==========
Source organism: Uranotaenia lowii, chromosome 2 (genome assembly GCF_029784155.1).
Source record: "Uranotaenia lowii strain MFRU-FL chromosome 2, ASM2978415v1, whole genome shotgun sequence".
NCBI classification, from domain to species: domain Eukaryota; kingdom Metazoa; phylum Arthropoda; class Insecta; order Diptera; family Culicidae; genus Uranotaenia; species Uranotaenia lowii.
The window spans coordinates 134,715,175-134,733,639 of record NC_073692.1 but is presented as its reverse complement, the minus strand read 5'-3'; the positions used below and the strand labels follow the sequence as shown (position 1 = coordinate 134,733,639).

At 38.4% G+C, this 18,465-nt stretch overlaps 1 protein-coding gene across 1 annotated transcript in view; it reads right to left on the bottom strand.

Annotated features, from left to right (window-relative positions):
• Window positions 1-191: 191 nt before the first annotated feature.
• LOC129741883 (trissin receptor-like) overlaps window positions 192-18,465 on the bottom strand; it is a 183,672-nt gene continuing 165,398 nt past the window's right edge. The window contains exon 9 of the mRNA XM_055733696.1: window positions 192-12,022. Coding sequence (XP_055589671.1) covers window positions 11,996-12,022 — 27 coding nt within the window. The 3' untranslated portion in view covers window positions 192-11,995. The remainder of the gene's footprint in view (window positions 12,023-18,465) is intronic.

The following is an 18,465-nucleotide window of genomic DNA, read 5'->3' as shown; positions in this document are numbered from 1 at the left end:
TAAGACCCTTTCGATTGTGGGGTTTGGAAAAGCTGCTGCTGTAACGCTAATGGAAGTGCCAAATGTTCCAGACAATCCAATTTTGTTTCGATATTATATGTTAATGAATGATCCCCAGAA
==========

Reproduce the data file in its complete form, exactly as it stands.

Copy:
Source organism: Uranotaenia lowii, chromosome 2 (genome assembly GCF_029784155.1).
Source record: "Uranotaenia lowii strain MFRU-FL chromosome 2, ASM2978415v1, whole genome shotgun sequence".
NCBI classification, from domain to species: domain Eukaryota; kingdom Metazoa; phylum Arthropoda; class Insecta; order Diptera; family Culicidae; genus Uranotaenia; species Uranotaenia lowii.
The window spans coordinates 134,715,175-134,733,639 of record NC_073692.1 but is presented as its reverse complement, the minus strand read 5'-3'; the positions used below and the strand labels follow the sequence as shown (position 1 = coordinate 134,733,639).

At 38.4% G+C, this 18,465-nt stretch overlaps 1 protein-coding gene across 1 annotated transcript in view; it reads right to left on the bottom strand.

Annotated features, from left to right (window-relative positions):
• Window positions 1-191: 191 nt before the first annotated feature.
• LOC129741883 (trissin receptor-like) overlaps window positions 192-18,465 on the bottom strand; it is a 183,672-nt gene continuing 165,398 nt past the window's right edge. The window contains exon 9 of the mRNA XM_055733696.1: window positions 192-12,022. Coding sequence (XP_055589671.1) covers window positions 11,996-12,022 — 27 coding nt within the window. The 3' untranslated portion in view covers window positions 192-11,995. The remainder of the gene's footprint in view (window positions 12,023-18,465) is intronic.

The following is an 18,465-nucleotide window of genomic DNA, read 5'->3' as shown; positions in this document are numbered from 1 at the left end:
TAAGACCCTTTCGATTGTGGGGTTTGGAAAAGCTGCTGCTGTAACGCTAATGGAAGTGCCAAATGTTCCAGACAATCCAATTTTGTTTCGATATTATATGTTAATGAATGATCCCCAGAA